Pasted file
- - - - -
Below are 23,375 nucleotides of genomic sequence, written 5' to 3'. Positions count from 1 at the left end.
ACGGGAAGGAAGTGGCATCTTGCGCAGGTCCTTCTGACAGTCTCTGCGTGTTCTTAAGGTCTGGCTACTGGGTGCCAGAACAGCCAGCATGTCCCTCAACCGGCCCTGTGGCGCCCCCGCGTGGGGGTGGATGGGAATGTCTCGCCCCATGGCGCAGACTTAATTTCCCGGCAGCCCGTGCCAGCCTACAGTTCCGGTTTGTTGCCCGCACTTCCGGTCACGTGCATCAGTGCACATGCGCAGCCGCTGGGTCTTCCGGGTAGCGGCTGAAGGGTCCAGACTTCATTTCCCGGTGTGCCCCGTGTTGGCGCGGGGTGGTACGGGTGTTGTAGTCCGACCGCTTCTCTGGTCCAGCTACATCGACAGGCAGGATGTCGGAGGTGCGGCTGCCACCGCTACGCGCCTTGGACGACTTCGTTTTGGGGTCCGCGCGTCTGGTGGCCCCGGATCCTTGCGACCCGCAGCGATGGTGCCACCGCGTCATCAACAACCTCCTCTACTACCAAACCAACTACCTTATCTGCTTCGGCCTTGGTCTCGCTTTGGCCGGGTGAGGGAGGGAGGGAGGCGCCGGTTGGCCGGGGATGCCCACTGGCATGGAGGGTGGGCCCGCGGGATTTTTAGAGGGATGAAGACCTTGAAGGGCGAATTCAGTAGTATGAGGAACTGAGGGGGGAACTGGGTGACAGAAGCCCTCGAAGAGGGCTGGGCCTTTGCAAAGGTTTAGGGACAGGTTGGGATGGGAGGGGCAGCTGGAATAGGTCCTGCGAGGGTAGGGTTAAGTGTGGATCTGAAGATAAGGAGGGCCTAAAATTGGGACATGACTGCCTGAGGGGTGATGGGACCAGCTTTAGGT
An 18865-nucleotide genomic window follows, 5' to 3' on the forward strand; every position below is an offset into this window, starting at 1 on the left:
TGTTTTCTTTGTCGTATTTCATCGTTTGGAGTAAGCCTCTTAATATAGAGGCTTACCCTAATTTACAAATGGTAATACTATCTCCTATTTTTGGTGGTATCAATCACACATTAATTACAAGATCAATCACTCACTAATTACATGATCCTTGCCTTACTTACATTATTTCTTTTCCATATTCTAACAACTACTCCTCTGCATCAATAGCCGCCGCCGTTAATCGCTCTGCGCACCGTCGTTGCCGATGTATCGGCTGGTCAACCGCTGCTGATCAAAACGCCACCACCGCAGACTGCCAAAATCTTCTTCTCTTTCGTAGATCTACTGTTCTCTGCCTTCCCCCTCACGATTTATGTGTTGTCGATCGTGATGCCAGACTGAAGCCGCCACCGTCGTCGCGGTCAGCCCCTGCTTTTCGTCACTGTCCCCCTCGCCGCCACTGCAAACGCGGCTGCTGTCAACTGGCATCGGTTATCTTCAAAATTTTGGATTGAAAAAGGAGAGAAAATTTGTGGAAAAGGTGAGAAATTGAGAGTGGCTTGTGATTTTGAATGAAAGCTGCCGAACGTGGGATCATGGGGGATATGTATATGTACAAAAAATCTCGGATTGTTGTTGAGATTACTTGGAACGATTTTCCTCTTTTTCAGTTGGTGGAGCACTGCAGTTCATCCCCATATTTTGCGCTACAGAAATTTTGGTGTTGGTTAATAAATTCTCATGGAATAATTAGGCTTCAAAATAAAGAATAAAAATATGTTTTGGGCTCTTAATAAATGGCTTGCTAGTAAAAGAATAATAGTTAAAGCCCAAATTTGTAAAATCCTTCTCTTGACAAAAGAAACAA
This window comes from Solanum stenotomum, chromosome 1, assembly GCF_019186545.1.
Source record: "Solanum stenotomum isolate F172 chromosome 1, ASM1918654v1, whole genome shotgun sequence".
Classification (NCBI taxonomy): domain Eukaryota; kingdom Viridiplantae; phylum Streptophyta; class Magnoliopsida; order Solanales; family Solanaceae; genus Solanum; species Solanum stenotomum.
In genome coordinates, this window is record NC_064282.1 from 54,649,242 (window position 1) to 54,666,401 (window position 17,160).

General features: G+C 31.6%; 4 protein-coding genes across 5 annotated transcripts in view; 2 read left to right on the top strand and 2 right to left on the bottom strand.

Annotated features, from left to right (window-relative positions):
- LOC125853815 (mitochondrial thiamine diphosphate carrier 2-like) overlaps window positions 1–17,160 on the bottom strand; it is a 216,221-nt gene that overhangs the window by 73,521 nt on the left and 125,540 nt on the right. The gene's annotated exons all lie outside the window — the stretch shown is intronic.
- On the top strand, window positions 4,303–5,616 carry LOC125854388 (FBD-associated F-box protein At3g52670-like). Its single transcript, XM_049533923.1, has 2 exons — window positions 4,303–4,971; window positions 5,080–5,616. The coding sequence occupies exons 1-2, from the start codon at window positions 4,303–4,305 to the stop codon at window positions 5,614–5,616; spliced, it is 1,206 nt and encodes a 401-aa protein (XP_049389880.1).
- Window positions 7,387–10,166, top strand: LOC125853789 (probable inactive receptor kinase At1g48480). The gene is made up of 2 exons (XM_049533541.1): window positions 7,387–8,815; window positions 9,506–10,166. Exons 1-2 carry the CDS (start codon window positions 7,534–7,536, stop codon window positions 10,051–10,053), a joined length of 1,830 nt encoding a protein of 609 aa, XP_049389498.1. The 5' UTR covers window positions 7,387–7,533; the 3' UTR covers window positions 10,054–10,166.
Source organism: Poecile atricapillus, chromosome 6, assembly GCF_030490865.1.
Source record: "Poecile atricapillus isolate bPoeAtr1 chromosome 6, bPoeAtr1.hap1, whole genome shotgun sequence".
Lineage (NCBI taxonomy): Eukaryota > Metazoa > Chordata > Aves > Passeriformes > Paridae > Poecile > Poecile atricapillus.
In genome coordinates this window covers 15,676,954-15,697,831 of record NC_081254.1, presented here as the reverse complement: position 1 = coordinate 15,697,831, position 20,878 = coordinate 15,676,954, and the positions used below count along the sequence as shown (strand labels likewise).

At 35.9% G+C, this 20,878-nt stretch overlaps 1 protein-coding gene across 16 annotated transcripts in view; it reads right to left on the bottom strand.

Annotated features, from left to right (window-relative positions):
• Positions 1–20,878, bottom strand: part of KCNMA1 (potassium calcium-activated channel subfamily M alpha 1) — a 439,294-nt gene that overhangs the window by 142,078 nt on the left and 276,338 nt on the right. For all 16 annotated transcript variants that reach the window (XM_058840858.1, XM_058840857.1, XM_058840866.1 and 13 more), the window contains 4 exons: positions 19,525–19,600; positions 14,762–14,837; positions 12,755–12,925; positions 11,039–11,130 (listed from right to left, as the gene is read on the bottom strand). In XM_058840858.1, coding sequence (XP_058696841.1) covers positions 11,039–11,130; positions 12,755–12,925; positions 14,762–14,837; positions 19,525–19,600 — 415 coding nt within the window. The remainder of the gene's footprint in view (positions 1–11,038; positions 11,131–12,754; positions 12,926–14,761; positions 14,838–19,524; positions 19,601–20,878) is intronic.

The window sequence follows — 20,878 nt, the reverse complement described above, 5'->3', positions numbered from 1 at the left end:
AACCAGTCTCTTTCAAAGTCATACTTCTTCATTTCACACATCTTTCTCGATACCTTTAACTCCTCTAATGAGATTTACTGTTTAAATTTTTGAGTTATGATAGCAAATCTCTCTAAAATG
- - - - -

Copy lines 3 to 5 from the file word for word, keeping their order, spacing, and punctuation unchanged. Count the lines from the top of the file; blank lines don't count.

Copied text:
An 18865-nucleotide genomic window follows, 5' to 3' on the forward strand; every position below is an offset into this window, starting at 1 on the left:
TGTTTTCTTTGTCGTATTTCATCGTTTGGAGTAAGCCTCTTAATATAGAGGCTTACCCTAATTTACAAATGGTAATACTATCTCCTATTTTTGGTGGTATCAATCACACATTAATTACAAGATCAATCACTCACTAATTACATGATCCTTGCCTTACTTACATTATTTCTTTTCCATATTCTAACAACTACTCCTCTGCATCAATAGCCGCCGCCGTTAATCGCTCTGCGCACCGTCGTTGCCGATGTATCGGCTGGTCAACCGCTGCTGATCAAAACGCCACCACCGCAGACTGCCAAAATCTTCTTCTCTTTCGTAGATCTACTGTTCTCTGCCTTCCCCCTCACGATTTATGTGTTGTCGATCGTGATGCCAGACTGAAGCCGCCACCGTCGTCGCGGTCAGCCCCTGCTTTTCGTCACTGTCCCCCTCGCCGCCACTGCAAACGCGGCTGCTGTCAACTGGCATCGGTTATCTTCAAAATTTTGGATTGAAAAAGGAGAGAAAATTTGTGGAAAAGGTGAGAAATTGAGAGTGGCTTGTGATTTTGAATGAAAGCTGCCGAACGTGGGATCATGGGGGATATGTATATGTACAAAAAATCTCGGATTGTTGTTGAGATTACTTGGAACGATTTTCCTCTTTTTCAGTTGGTGGAGCACTGCAGTTCATCCCCATATTTTGCGCTACAGAAATTTTGGTGTTGGTTAATAAATTCTCATGGAATAATTAGGCTTCAAAATAAAGAATAAAAATATGTTTTGGGCTCTTAATAAATGGCTTGCTAGTAAAAGAATAATAGTTAAAGCCCAAATTTGTAAAATCCTTCTCTTGACAAAAGAAACAA
This window comes from Solanum stenotomum, chromosome 1, assembly GCF_019186545.1.